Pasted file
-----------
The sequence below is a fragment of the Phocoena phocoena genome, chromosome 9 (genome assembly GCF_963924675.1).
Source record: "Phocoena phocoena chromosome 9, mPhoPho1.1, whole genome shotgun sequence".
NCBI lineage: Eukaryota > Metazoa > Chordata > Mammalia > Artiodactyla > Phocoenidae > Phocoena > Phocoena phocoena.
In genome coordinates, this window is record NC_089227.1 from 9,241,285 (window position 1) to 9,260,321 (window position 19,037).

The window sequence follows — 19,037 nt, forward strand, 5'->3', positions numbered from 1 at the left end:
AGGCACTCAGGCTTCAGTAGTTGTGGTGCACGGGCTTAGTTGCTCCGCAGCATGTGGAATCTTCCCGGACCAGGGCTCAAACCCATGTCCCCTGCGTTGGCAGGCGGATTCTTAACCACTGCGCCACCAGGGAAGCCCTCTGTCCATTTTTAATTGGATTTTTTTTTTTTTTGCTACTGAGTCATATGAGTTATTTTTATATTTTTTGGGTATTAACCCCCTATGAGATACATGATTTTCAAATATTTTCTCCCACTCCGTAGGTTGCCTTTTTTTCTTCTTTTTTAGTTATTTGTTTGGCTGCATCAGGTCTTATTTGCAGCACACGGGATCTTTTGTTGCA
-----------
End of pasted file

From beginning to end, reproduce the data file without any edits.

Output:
The sequence below is a fragment of the Phocoena phocoena genome, chromosome 9 (genome assembly GCF_963924675.1).
Source record: "Phocoena phocoena chromosome 9, mPhoPho1.1, whole genome shotgun sequence".
NCBI lineage: Eukaryota > Metazoa > Chordata > Mammalia > Artiodactyla > Phocoenidae > Phocoena > Phocoena phocoena.
In genome coordinates, this window is record NC_089227.1 from 9,241,285 (window position 1) to 9,260,321 (window position 19,037).

The window sequence follows — 19,037 nt, forward strand, 5'->3', positions numbered from 1 at the left end:
AGGCACTCAGGCTTCAGTAGTTGTGGTGCACGGGCTTAGTTGCTCCGCAGCATGTGGAATCTTCCCGGACCAGGGCTCAAACCCATGTCCCCTGCGTTGGCAGGCGGATTCTTAACCACTGCGCCACCAGGGAAGCCCTCTGTCCATTTTTAATTGGATTTTTTTTTTTTTTGCTACTGAGTCATATGAGTTATTTTTATATTTTTTGGGTATTAACCCCCTATGAGATACATGATTTTCAAATATTTTCTCCCACTCCGTAGGTTGCCTTTTTTTCTTCTTTTTTAGTTATTTGTTTGGCTGCATCAGGTCTTATTTGCAGCACACGGGATCTTTTGTTGCA